What do Dr. Seuss and legal hold obligations regarding backup tapes have in common? Quite a lot, it turns out.
Dr. Seuss’s Did I Ever Tell You How Lucky You Are? describes a number of people we should be thankful we’re not, one of whom is a bee-watcher watcher. Because a bee that is watched will work harder, a town decided to have a bee watcher watch a lazy bee. But the bee did not end up working much harder, so the townsfolk figured that the bee-watcher wasn’t watching as well as he could. So, they assigned someone else to watch the bee-watcher. And then a watcher to watch the bee-watcher watcher. And so on, until all the townsfolk were watching the watchers.
Retaining backup tapes for legal holds can look a lot like a bee-watcher watcher. How did it come to be that, in implementing legal holds, we often end up preserving backup tapes, i.e., backing up the backups, as it were? And when do we really need to suspend the rotation of backups and preserve existing tapes?
Stating one of the basic tenets of legal holds in the Zubulake decisions ten years ago, Judge Shira Scheindlin wrote, “Must a corporation, upon recognizing the threat of litigation, preserve every shred of paper, every e-mail or electronic document, and every backup tape? The answer is clearly, ‘no.’ Such a rule would cripple large corporations[.]”
Specifically with respect to backup tapes, Judge Scheindlin wrote, “As a general rule, then, a party need not preserve all backup tapes even when it reasonably anticipates litigation.” In other words, in general, the “litigation hold does not apply to inaccessible backup tapes.” Consequently, such tapes “may continue to be recycled on the schedule set forth in the company’s policy,” even where the company is otherwise suspending its routine document deletion policy to implement a legal hold.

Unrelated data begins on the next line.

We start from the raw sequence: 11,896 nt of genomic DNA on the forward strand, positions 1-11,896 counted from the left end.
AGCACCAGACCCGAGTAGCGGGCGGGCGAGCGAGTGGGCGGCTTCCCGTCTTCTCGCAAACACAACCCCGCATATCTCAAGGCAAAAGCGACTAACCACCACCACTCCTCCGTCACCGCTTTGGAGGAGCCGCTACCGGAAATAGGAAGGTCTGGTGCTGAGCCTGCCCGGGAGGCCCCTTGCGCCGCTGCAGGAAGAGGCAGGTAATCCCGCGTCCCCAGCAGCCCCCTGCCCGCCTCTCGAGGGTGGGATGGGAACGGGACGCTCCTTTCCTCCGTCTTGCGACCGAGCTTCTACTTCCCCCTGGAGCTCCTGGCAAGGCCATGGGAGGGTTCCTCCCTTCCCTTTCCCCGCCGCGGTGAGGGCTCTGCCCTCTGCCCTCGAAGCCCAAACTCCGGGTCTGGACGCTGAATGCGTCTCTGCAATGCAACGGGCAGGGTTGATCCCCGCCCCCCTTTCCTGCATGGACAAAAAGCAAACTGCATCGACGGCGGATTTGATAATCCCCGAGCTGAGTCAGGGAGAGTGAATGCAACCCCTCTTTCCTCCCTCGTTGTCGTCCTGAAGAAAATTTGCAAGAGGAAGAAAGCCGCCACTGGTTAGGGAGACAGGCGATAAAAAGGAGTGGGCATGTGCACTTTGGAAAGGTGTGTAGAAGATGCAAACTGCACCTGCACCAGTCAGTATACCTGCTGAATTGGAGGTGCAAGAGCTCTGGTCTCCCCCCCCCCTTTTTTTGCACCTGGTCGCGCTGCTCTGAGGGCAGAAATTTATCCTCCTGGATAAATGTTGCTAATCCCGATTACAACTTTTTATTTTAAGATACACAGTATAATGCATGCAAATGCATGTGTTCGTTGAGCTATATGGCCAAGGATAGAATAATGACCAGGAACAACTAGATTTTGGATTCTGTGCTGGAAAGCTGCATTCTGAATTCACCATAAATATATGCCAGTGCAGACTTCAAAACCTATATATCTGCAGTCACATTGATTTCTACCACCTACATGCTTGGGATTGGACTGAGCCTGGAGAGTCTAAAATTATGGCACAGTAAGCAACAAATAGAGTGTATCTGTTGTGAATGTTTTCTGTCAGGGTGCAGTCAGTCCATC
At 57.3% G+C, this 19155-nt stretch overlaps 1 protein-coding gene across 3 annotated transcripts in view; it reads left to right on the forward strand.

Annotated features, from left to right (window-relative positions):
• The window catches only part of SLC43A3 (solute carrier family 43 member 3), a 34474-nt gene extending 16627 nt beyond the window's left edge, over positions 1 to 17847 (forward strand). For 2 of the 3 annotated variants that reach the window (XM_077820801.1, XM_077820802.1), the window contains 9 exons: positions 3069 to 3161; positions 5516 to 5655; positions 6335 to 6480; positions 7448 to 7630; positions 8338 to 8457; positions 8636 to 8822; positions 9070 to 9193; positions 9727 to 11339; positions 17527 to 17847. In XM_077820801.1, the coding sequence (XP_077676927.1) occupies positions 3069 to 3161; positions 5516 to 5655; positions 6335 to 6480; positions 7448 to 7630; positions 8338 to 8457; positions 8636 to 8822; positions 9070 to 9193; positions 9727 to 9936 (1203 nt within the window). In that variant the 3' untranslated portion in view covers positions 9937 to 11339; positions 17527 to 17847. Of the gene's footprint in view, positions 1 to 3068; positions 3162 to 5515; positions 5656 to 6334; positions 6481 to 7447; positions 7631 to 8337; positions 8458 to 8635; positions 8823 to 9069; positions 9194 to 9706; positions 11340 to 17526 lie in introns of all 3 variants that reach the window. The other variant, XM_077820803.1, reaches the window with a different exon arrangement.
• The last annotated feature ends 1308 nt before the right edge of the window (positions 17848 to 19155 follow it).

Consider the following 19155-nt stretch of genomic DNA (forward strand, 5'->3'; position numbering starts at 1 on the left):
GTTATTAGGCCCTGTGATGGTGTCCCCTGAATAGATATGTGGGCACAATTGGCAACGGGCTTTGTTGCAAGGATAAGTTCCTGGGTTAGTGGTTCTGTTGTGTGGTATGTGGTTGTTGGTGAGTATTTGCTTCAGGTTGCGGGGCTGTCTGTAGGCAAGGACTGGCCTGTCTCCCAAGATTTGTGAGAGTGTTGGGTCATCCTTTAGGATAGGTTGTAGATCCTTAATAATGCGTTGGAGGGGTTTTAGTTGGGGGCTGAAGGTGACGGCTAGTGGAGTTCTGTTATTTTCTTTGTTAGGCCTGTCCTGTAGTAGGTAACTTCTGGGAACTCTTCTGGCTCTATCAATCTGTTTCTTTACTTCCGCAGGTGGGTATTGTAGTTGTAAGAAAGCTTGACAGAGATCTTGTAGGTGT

Sounds good, doesn’t it? These general statements would suggest that we don’t need to worry much about backup tapes in implementing a legal hold. Then why, ten years after Zubulake, are so many companies nevertheless feeling crippled by burdensome legal hold obligations, including preservation of backup tapes, which may require altering backup systems, removing tapes from rotation, and purchasing new tapes or hardware?
The problem is that the exceptions may swallow the “general rule.” Judge Scheindlin’s discussion of backup tapes in Zubulake was premised on the notion that a party should not be required to preserve multiple identical copies of the same documents. Where the relevant documents are likely to be found in active data, Judge Scheindlin stated that a party should not also have to preserve an extra copy in backup tapes. But where backups may contain the only copy of relevant information, it may present a different situation.